This article is part of our special report Raw materials: Aiming for sovereignty.
A sustainable deal would tackle not only CO2 emissions but also the social and economic development of Europe and the countries where raw materials are mined, says centre-right MEP Daniel Caspary.
Daniel Caspary is a German MEP from the centre-right European People’s Party (EPP), affiliated to Angela Merkel’s CDU. He is a member of the European Parliament’s Committee on International Trade and chair of the Delegation for relations with the countries of Southeast Asia and the Association of Southeast Asian Nations (ASEAN).
He spoke to EURACTIV’s Laura Cole.
Are critical raw materials high on the European Parliament’s agenda at the moment?
For the trade committee and development committees it is an important topic, but elsewhere it is not recognised as a top priority. The difficulty with raw materials is that prices always go up and down. At the moment the prices are down so it seems everyone else except the European Commission have forgotten about it a bit.
When prices shot up in 2011, and the price of oil was high, it came to everyone’s attention. But even from industry it seems there is less interest than a few years ago. It’s good that the Commission is working on this issue but most of the MEPs are not aware. This is a newly-elected Parliament and it has not been an issue yet.
That being said, the prices will one day be high again. We don’t know for which raw materials and when but for a sustainable business case perhaps it would be better to be aware of it.
Keeping to a 2°C global warming scenario will mean a 1,000% increase in demand for battery metals, according to the World Bank. Do you think there is recognition of the raw materials the transition technologies require, and how most efficiently to use them?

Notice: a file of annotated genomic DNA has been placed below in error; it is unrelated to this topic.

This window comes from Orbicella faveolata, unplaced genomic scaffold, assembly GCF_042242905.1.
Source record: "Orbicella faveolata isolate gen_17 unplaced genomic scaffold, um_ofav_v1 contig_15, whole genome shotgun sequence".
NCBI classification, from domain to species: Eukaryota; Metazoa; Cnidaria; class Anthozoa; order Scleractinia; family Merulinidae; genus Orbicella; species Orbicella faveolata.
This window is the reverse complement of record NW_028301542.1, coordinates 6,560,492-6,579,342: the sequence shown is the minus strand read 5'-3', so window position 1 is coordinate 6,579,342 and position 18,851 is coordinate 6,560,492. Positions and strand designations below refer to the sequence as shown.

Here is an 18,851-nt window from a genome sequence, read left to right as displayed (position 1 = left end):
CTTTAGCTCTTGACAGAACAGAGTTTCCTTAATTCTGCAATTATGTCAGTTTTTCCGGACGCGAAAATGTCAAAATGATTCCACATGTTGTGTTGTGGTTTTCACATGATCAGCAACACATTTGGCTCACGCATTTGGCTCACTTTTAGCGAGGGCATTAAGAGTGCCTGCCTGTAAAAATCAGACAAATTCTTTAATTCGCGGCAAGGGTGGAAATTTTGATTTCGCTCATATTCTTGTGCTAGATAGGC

No, there is not a link yet. Look at the young people in our market places at the moment. They are asking for decarbonisation in Europe but only a few are asking who will have to pay the price and where. And more importantly, how we avoid paying that price.
The Greens and the socialist side of the Parliament have a green agenda, and that is greening Europe as soon as possible. Their focus is on greening it, not so much taking care of the workers in the companies or the supply chains down the line.
What does it mean for a worker in a German car producing company for example? As a big conservative party we are often criticised for ‘greening too slow’ but we are trying to keep the workers in their companies.
How can a German worker buy an electric car if he doesn’t have a job anymore? Would perhaps a longer transition be more sustainable in the long run?
A problem, I think, is too many people talk about a Green Deal or a Green transition. It has to be a sustainable deal, not a Green Deal. If you only focus only on one issue, it’s perhaps wrongly designed.
Can you explain further what you mean by a sustainable deal?
A sustainable deal would be one that not only tackles climate and CO2 emissions but also the social and economic developments in Europe as well as the social development in those countries where the raw materials come from. That is, the environmental pressures on countries outside of the European union.
It is true, The Green Deal looks nice when we bring down the CO2 emissions in Europe. But is it sustainable if decreasing CO2 emissions in Europe goes together with growing CO2 emissions in China due to carbon leakage? Or causing deforestation in Asia because we use more palm oil for renewable energy production?
Last year, EU Energy Union Commissioner Maroš Šefčovič warned that raw materials risked becoming the new oil. Is having a diverse supply, or moving dependence away from China, a priority for the Parliament’s trade committee?
I think we should not fight against anyone in particular. The problem is not China, the question is how we can find more sources for raw materials. And what is our offer to those countries in return. How do we set up again a sustainable European policy for some African countries or central Asian countries who have them.
Do I think there will be a supply issue? I think as long as we let the markets work, I am quite optimistic.
How could they work better?
Let’s take for example a European company that wants to invest in Mongolia for a gold mine. There are difficulties for them. We now have legislation that means European export agencies have to keep to OECD regulations concerning transparency and environmental impacts.
The Greens and the left now say the OECD is not enough, that we have to put higher standards on our companies. But if a Chinese investor comes and says “I can invest in this mine, for more money, with much less regulation”, does it really help anyone?